Rei Kawakubo studied fine art and literature, but after graduating started work in a textile factory. In 1967 this, now self-taught, fashion designer became a stylist and in 1969 she began making garments under her own label, Comme des Garcons. Later developing this label into a company, she started to get noticed as she challenged the ideals of beauty but never actually settling on a set style, frequently changing as fashion did and continues to do so.
Despite “Comme des Garcons” being French for “like boys” and also including left to right buttoning as well as other traditionally masculine garment features in her collections, Rei Kawakubo insists she only landed on the company and label name purely for liking the way it sounds.
Though design is not the only area of the company she works on, Rei Kawakubo also has interests in marketing, graphic design and shop layouts. Her obscure approach to fashion has not hindered the company in anyway, but in fact helped it emerge as one of the top leading inspirational fashion houses for over forty years, taking in other designers such as Junya Wantanabe and Tao Kurihara. Also a recent collaboration with H&M has extended Comme des Garcons reach and increased their price range.
Firstly attracting extravagant and artsy individuals, her approach to design and fashion changed constantly as black made way for colour and the idea of fashion made its subtle changes throughout the years. Often using frayed edges, asymmetric shapes and remnants from other garments incorporated into her designs. Her work in the eighties went against traditional fashion methods of the time and using oversized garments and draping materials she distorted and exaggerated the female form rather than accentuating it.
In 1983 she caused a scandal with her collection, aptly named “Destroy”, where models walked the runway in Frankenstein-esque clothing with mismatched pieces, e.g. shirt sleeves coming from the front of skirts, over sized coats and jumper cuffs on trouser ankles. The models themselves, wore shoes without heels and abstract make up, having lipstick askew on their cheeks. These were highly controversial features against the fashion and gender codes of that era.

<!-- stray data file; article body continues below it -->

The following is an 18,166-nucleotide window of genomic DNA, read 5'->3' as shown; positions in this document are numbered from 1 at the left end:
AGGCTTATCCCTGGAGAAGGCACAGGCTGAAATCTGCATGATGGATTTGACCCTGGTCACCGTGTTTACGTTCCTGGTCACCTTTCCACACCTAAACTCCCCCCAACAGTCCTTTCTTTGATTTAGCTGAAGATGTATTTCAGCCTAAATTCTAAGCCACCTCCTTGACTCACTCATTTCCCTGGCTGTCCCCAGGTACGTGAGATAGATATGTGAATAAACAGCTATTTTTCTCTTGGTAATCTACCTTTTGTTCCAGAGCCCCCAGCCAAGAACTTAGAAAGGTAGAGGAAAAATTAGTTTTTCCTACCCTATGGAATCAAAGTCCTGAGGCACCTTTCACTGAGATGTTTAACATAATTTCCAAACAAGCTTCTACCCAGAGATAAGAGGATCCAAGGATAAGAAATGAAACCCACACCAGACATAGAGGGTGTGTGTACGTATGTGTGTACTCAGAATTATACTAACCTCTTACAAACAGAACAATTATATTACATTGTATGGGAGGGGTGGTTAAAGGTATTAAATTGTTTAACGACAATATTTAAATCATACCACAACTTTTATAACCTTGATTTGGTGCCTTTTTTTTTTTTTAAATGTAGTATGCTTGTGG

One other collection for the spring/summer 1997, “body meets dress, dress meets body”, pushed the ideals of the preconceptions of how woman like to, or should, dress. Using padding in the shoulders and hips to further challenge boundaries of fashion and beauty, she shocked the fashion industry with an odd use of peculiar body shapes and garment silhouettes. This hid the traditional womanly curves and slenderness with oversized bumps and wads of stuffing, leading to the questionability of contemporary female beauty and forms.
Whilst Rei Kawakubo has been an influential designer for decades and continues to shock and inspire the fashion industry still, she is a highly private designer “this fascination with every nosy detail is astonishing. It would be much better to know someone through their work. With a singer, the best way is to listen to the song. For me, the best way to know me is to look at my clothing” (Fukai and Ince et al., 2010)
Fukai, A., Ince, C. and Nii, R. 2010. Future beauty. London: Merrell.